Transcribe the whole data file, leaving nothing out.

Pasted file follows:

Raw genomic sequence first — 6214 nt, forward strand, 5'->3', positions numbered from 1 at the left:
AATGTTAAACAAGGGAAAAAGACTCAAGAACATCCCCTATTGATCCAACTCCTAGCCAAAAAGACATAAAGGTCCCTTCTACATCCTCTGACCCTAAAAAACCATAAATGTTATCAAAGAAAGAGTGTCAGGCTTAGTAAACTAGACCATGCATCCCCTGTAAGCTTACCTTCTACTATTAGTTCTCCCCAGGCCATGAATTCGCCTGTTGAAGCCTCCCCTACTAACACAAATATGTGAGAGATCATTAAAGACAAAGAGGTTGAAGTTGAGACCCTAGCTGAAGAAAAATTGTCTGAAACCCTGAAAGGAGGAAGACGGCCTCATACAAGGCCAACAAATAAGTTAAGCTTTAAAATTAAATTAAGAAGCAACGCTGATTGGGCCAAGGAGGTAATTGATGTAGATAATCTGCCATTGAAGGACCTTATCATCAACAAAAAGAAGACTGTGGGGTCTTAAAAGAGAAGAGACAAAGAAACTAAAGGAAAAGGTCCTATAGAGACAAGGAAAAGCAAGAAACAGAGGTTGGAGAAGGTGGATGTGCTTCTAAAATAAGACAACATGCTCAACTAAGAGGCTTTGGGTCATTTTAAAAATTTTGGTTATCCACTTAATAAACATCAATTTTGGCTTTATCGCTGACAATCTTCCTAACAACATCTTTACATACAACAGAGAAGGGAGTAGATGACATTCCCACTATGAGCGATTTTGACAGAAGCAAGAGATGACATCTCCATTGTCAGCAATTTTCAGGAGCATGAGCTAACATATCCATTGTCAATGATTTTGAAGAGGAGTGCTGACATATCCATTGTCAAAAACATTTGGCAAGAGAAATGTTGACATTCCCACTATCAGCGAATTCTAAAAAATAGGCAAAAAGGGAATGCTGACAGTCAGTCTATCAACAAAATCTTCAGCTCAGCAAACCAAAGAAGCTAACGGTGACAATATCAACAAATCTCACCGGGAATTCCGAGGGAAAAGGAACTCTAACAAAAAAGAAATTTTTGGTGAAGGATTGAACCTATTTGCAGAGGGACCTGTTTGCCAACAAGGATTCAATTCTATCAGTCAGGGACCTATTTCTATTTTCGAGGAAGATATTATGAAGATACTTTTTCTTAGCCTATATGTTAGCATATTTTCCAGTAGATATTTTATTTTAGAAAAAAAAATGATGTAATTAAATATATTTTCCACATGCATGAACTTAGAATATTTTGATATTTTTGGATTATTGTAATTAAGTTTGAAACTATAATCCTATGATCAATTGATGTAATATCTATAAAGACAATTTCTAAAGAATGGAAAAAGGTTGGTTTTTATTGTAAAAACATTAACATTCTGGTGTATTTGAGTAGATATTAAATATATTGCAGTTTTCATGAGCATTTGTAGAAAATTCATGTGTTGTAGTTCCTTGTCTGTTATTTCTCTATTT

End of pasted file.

Raw genomic sequence first — 6214 nt, forward strand, 5'->3', positions numbered from 1 at the left:
AATGTTAAACAAGGGAAAAAGACTCAAGAACATCCCCTATTGATCCAACTCCTAGCCAAAAAGACATAAAGGTCCCTTCTACATCCTCTGACCCTAAAAAACCATAAATGTTATCAAAGAAAGAGTGTCAGGCTTAGTAAACTAGACCATGCATCCCCTGTAAGCTTACCTTCTACTATTAGTTCTCCCCAGGCCATGAATTCGCCTGTTGAAGCCTCCCCTACTAACACAAATATGTGAGAGATCATTAAAGACAAAGAGGTTGAAGTTGAGACCCTAGCTGAAGAAAAATTGTCTGAAACCCTGAAAGGAGGAAGACGGCCTCATACAAGGCCAACAAATAAGTTAAGCTTTAAAATTAAATTAAGAAGCAACGCTGATTGGGCCAAGGAGGTAATTGATGTAGATAATCTGCCATTGAAGGACCTTATCATCAACAAAAAGAAGACTGTGGGGTCTTAAAAGAGAAGAGACAAAGAAACTAAAGGAAAAGGTCCTATAGAGACAAGGAAAAGCAAGAAACAGAGGTTGGAGAAGGTGGATGTGCTTCTAAAATAAGACAACATGCTCAACTAAGAGGCTTTGGGTCATTTTAAAAATTTTGGTTATCCACTTAATAAACATCAATTTTGGCTTTATCGCTGACAATCTTCCTAACAACATCTTTACATACAACAGAGAAGGGAGTAGATGACATTCCCACTATGAGCGATTTTGACAGAAGCAAGAGATGACATCTCCATTGTCAGCAATTTTCAGGAGCATGAGCTAACATATCCATTGTCAATGATTTTGAAGAGGAGTGCTGACATATCCATTGTCAAAAACATTTGGCAAGAGAAATGTTGACATTCCCACTATCAGCGAATTCTAAAAAATAGGCAAAAAGGGAATGCTGACAGTCAGTCTATCAACAAAATCTTCAGCTCAGCAAACCAAAGAAGCTAACGGTGACAATATCAACAAATCTCACCGGGAATTCCGAGGGAAAAGGAACTCTAACAAAAAAGAAATTTTTGGTGAAGGATTGAACCTATTTGCAGAGGGACCTGTTTGCCAACAAGGATTCAATTCTATCAGTCAGGGACCTATTTCTATTTTCGAGGAAGATATTATGAAGATACTTTTTCTTAGCCTATATGTTAGCATATTTTCCAGTAGATATTTTATTTTAGAAAAAAAAATGATGTAATTAAATATATTTTCCACATGCATGAACTTAGAATATTTTGATATTTTTGGATTATTGTAATTAAGTTTGAAACTATAATCCTATGATCAATTGATGTAATATCTATAAAGACAATTTCTAAAGAATGGAAAAAGGTTGGTTTTTATTGTAAAAACATTAACATTCTGGTGTATTTGAGTAGATATTAAATATATTGCAGTTTTCATGAGCATTTGTAGAAAATTCATGTGTTGTAGTTCCTTGTCTGTTATTTCTCTATTT